Steel plates failed in 2nd Avenue explosion

Aftermath of planned explosion along the 2nd Avenue subway construction site (N.J. Burkett)

August 22, 2012 8:10:49 PM PDT
An underground dynamite blast on the Second Avenue subway project went haywire Tuesday, sending a plume of smoke into the air and debris flying across the street.

Eyewitness News has learned that the investigation is now clearly-focused on human error.

Specifically, how the explosives were placed and angled, and why steel blast cover plates were not fully-secured when the explosive charge was set-off.

"It had all of the force directed in one particular area, that was not anticipated," said Adam Lisberg, MTA Chief Spokesman.

The MTA's chief spokesman told Eyewitness News the explosion was concentrated in one area, and for that reason, workers and supervisors failed to anticipate the force of the blast. And the blast cover was inadequate to contain it.

"When you put the explosives at an angle the pressure goes upwards, so instead of moving laterally it will shoot the rock upwards, the cover was supposed to absorb all of the pressure and it did not," said Michael Horodniceanu, MTA Capital Construction.

The explosion sent a geyser of debris eight stories into the air at 12:45 in the afternoon on Tuesday and left a carpet of rubble across 72nd Street. No one was injured, because the street had been cleared before the blast.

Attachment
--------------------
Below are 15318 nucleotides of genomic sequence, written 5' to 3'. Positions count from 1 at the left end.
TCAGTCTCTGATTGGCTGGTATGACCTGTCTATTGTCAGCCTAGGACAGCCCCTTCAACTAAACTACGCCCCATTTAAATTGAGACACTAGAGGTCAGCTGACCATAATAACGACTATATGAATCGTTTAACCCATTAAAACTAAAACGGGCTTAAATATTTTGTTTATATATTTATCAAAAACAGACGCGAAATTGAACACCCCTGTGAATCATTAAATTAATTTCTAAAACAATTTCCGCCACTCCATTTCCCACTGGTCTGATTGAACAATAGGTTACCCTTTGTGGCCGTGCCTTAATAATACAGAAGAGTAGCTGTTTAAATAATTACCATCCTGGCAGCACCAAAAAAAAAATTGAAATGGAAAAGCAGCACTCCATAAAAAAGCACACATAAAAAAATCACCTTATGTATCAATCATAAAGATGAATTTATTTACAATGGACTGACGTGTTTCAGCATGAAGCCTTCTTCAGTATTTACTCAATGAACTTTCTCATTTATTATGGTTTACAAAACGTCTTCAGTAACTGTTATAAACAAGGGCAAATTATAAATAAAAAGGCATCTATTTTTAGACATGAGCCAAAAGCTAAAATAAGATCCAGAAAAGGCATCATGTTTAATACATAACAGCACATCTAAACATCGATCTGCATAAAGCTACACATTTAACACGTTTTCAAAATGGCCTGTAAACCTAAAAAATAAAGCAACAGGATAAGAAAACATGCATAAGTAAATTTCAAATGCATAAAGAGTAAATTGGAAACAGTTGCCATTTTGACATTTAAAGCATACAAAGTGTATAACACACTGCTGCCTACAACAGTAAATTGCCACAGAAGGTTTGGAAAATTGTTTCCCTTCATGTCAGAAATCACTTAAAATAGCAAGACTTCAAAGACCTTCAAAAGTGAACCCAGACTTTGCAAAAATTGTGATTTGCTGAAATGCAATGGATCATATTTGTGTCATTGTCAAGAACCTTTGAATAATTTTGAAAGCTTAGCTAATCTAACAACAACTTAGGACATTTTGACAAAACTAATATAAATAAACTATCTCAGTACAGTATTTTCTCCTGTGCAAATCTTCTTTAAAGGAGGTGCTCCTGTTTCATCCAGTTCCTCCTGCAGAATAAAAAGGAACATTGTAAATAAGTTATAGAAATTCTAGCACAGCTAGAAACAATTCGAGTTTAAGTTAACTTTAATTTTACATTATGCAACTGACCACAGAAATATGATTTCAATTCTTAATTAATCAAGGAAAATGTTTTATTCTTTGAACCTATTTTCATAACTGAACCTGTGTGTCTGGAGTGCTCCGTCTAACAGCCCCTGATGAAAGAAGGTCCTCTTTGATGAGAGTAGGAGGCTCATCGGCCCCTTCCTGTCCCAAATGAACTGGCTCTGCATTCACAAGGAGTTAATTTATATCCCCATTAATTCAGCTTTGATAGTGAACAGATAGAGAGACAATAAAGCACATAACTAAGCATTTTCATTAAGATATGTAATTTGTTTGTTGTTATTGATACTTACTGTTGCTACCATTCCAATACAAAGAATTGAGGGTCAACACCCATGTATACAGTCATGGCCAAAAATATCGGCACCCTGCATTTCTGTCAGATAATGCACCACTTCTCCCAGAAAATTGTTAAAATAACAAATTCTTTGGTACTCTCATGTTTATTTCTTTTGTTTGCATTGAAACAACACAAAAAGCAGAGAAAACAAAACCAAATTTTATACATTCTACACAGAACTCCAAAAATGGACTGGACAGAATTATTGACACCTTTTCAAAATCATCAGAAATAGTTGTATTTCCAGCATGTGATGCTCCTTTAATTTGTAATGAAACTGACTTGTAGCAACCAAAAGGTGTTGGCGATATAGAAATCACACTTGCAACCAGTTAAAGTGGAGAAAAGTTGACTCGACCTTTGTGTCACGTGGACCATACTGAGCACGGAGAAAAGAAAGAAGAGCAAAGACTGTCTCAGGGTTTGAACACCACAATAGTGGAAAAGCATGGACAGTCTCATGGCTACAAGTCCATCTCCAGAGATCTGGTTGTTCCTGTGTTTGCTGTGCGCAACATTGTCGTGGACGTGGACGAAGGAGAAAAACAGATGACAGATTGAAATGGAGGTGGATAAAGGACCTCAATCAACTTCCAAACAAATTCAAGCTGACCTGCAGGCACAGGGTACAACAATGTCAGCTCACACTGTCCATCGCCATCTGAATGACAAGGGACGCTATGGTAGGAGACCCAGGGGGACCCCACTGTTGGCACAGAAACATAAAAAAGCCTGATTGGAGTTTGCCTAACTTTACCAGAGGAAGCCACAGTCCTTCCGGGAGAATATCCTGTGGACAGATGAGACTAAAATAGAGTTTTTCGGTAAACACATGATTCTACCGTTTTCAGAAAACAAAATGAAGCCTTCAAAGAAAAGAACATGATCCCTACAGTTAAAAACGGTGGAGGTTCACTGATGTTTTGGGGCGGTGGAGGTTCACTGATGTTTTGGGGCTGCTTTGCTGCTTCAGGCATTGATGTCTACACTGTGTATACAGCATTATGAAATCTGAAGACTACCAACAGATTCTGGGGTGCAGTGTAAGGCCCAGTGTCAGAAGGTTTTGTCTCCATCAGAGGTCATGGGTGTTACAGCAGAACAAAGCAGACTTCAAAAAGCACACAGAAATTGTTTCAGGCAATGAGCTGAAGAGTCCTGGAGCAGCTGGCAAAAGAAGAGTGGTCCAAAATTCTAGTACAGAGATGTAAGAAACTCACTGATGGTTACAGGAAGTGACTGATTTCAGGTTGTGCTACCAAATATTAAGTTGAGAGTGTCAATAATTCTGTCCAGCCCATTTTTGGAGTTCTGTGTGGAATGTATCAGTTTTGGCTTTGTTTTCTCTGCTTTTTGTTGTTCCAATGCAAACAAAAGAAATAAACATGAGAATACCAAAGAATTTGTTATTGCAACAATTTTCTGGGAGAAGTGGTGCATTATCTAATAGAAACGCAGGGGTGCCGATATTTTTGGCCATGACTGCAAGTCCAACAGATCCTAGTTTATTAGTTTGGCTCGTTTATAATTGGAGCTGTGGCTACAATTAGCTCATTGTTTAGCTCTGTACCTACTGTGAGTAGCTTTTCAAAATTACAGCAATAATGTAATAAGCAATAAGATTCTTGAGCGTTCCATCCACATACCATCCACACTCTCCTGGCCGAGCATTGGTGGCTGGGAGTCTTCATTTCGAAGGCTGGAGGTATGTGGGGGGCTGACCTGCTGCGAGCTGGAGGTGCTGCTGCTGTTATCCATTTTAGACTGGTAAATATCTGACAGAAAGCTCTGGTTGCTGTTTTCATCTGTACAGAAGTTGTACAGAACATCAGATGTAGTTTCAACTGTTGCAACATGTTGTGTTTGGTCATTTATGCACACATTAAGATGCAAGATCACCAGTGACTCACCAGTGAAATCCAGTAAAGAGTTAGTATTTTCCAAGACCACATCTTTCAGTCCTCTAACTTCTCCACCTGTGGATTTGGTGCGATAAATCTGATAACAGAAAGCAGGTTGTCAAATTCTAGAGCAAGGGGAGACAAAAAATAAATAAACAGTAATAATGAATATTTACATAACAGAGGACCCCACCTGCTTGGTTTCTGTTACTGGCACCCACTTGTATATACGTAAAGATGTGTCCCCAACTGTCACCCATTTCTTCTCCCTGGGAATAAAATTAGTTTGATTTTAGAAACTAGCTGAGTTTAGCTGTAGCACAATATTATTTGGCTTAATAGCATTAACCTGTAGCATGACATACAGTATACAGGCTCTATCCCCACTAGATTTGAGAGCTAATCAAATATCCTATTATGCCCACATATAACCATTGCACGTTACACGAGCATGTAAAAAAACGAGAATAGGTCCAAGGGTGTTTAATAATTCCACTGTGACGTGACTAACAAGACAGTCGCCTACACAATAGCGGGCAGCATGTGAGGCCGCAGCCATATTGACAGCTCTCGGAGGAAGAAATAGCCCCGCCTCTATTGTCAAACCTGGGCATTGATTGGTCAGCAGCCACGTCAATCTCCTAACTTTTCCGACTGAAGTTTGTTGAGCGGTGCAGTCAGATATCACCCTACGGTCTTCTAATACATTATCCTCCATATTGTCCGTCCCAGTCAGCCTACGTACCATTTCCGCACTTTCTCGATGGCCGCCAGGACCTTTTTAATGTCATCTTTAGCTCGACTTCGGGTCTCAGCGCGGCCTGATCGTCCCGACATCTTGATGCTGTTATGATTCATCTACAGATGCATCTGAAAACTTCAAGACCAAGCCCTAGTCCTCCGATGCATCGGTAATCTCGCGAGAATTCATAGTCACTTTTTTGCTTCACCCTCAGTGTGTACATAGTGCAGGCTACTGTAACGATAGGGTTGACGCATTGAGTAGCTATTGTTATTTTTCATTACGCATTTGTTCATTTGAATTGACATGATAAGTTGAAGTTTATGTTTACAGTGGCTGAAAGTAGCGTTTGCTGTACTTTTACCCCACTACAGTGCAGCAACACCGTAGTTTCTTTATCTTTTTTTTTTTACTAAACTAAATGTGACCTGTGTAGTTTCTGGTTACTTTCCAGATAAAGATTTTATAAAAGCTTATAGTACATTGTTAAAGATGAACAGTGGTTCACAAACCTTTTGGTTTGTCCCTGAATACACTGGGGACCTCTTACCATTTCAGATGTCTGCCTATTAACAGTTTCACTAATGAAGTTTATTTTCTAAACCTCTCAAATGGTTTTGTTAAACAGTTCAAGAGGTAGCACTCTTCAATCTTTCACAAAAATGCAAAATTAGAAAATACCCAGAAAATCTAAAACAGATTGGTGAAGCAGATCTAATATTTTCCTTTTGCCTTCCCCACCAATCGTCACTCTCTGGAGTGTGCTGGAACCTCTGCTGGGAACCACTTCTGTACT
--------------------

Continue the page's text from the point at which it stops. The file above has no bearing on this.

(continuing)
"It was an accident waiting to happen and they were very fortunate that no one was hurt, I don't think they know how fortunate they were," said Carole Cusa, a neighbor.

Tuesday's demolition was intended to make-way for an underground escalator to the new 72nd Street subway station, and aimed at a 35 degree angle.

Some residents say the mishap is proof that the MTA and its subcontractors are not doing enough to protect them.

"I would not say it is typical that we have debris flying everywhere, but it's typical that we have explosions, that's an unfortunate set of circumstances, but it's unfortunate that it's a disruption to our lives," said Laurie Zeppieri, a neighbor.


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